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Biological Chemistry

Evolving enzymes for nonnatural amino acids

Continuous evolution improves synthetase’s efficiency, selectivity

by Celia Henry Arnaud
October 17, 2017 | A version of this story appeared in Volume 95, Issue 42

Credit: Dieter Söll
The N-terminal domain (blue) and the C-terminal domain (white) of pyrrolysyl-tRNA synthetase bind on opposite sides of the target RNA (brown and orange).
Space-filling structure of pyrrolysyl-tRNA synthetase complexed with its target tRNA.
Credit: Dieter Söll
The N-terminal domain (blue) and the C-terminal domain (white) of pyrrolysyl-tRNA synthetase bind on opposite sides of the target RNA (brown and orange).

Cells construct their proteins mainly from a collection of 20 canonical amino acids. To study the function of proteins or to give the biomolecules new abilities, biochemists have spent decades finding ways to get cells to move beyond those 20 and use nonnatural amino acids.

One method of incorporating nonnatural amino acids into proteins requires biological machinery that can recognize the amino acid and attach it to its corresponding transfer RNA molecule, which a cell’s ribosome then uses to synthesize proteins. A pyrrolysyl-tRNA synthetase (PylRS) from archaea is a favorite for this job because it can be adapted to accept many different nonnatural amino acids but doesn’t recognize the canonical ones.

Researchers now report a structure that helps explain why PylRS is so versatile (Nat. Chem. Biol. 2017, DOI: 10.1038/nchembio.2497). The team then used a protein evolution method with PylRS as a starting point to generate highly active and selective new synthetases (Nat. Chem. Biol. 2017, DOI: 10.1038/nchembio.2474). The research was a collaboration between Dieter Söll’s group at Yale University and David R. Liu’s group at Harvard University.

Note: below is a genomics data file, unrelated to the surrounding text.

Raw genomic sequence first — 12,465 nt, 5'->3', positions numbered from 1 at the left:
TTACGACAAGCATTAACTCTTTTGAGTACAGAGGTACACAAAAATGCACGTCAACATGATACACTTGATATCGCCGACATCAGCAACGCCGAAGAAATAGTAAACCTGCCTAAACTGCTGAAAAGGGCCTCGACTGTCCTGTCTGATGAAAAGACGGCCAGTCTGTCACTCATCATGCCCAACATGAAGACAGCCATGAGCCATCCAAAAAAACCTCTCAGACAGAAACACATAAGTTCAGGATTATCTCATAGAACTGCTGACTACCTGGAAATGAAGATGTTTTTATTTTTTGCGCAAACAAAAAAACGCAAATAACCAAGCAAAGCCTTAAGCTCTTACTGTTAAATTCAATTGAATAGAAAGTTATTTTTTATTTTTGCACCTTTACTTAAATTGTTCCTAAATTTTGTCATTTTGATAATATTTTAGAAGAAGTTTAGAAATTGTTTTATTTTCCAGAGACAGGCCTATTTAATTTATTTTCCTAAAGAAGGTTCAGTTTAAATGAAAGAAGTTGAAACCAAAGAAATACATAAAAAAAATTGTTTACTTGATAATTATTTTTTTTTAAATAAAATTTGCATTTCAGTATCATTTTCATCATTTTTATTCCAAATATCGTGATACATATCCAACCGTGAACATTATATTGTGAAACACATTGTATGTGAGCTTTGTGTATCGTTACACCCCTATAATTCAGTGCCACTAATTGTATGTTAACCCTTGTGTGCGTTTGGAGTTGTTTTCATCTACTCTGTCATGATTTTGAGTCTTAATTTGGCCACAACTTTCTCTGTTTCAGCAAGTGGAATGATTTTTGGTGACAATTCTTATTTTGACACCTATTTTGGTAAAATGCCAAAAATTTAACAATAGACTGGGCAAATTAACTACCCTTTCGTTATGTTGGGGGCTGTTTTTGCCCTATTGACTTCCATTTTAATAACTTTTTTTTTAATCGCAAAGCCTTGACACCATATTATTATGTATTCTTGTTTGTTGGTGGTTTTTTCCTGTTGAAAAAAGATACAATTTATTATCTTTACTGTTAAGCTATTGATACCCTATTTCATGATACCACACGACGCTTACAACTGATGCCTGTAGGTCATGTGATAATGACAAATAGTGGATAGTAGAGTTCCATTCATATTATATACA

The X-ray crystal structure of PylRS shows that the way it binds a tRNA accommodates the small variable arm of the pyrrolysyl tRNA but not the larger variable arm of canonical tRNAs, explaining why PylRS doesn’t interact with tRNAs that code for canonical amino acids.

Liu’s group used PylRS in a protein evolution method called phage-assisted continuous evolution (PACE). The technique improved the efficiency of PylRS as much as 45-fold relative to the parent enzyme. When the researchers made the PACE-evolved mutations in other PylRS-derived synthetases, they improved the activity of those enzymes without going through evolution. PACE also evolved synthetases with altered amino acid specificity.

“The work presented here allows for aminoacyl-tRNA synthetase (aaRS) evolution over multiple generations on a practical timescale,” says Wenshe Liu, who studies protein evolution at Texas A&M University. “These reports suggest that this new method for aaRS evolution can yield aaRS mutants with considerable improvements in activity and specificity.”



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